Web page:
Archaeologists have a knack for finding wine in unexpected places. In secret chambers. At the bottom of the sea. Right under your house! Now, a long-lost relic of wine history has been discovered in an urban timber yard in Edinburgh, Scotland, and it's a big find. The AOC Archaeology Group uncovered a massive mid-18th century glass factory whose cone furnaces once towered over the port district of Leith and supplied wine and whisky bottles to all corners of the British Empire at the height of its power.
A real-estate developer had been planning to turn the 3-acre timber yard into an apartment complex, but local law required that an archaeological survey be done before construction. Remains of the glassworks’ once-imposing brick cones, along with some vinous artifacts, soon came to light, said John Lawson, curator for the City of Edinburgh Council Archaeology Service. “We [seem] to have at least one dump of 19th-century wine bottles."
The Edinburgh glassworks had once been vital to Britain’s wine and whisky trade, at a time when the Empire grew increasingly thirsty. “It would seem that [the] glassworks were built in part to meet a growth in demand for glass wine [and whisky] bottles,” Lawson observed. Wine and whisky were sometimes linked, as the barrels for Sherry, hugely popular in 18th- and 19th-century Britain and its colonies, were often repurposed to age brown spirits. Casks of both drinks, as well as other fashionable pours like Port and French wine, were emptied into the bottles coming out of the Leith furnaces. “At its peak [around 1770], production was a staggering 1 million bottles per week,” said Fraser Parkinson, a local historian and tourist guide for Select Scotland Tours. “As business boomed, the [glassworks] expanded to producing clear glass bottles for white wines.” The factory even inspired the name of Leith’s Salamander Street, a nod to the furnaces and the mythological firefighting powers attributed to the not-at-all-fire-resistant real-life amphibians.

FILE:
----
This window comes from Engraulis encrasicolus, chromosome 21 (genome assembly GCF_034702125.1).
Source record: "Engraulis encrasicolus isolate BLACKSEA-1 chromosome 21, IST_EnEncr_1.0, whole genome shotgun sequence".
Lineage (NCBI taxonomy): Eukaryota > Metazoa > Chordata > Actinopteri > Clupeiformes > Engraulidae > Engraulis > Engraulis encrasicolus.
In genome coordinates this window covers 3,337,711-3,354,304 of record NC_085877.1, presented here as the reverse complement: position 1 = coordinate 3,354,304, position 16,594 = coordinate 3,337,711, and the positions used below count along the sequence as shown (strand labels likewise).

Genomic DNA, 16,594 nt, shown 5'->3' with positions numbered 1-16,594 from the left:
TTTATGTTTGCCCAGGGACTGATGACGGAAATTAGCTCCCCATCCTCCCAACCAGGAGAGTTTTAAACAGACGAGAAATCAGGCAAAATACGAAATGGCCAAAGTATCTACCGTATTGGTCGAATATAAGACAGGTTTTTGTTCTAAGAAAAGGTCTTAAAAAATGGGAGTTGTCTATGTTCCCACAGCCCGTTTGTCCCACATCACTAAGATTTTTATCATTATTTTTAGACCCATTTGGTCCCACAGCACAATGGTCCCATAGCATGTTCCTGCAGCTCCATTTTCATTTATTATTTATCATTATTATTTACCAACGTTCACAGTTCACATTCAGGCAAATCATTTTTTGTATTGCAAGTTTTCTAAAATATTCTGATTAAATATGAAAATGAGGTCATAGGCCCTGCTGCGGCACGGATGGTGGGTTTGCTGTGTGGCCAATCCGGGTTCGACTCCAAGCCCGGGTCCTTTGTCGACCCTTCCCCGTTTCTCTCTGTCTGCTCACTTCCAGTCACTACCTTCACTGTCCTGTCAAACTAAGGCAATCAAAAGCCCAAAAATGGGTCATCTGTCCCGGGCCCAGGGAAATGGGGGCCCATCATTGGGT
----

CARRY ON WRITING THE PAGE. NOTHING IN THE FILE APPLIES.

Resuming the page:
Most significantly for today’s wine fans, Leith’s glass industry may have contributed to the design of modern wine bottles. Parkinson cited a late-19th century observation from writer James Grant: “The Leith pattern bottle is the parallel-sided, round-shouldered, narrow-neck bottle now dominant within the wine industry."
But the glassworks were destined to burn out. Per Lawson, an early blow was dealt to the business when a certain group of 13 colonies broke away from the Crown. “Trade to the U.S.A. in 1795 was significantly affected by independence, with the loss of trade except, it seems, to New York.” The furnaces bellowed on for another century, until gas power rendered them obsolete. “By December 1874, the Edinburgh press were recording the closure of the Edinburgh and Leith Glassworks,” Parkinson said. “The site was leased, and all machinery and goods down to ‘bottle moulds of every variety from flasks to carboys’ were put up for auction.” The last glass furnace was torn down in 1912.
Luckily, although they won’t be functional for future potables, it looks like the remains of Leith’s glass furnaces will be saved, even as construction continues. The plan now, Lawson indicated, is to build the flats around, and not over, “these nationally important remains.”
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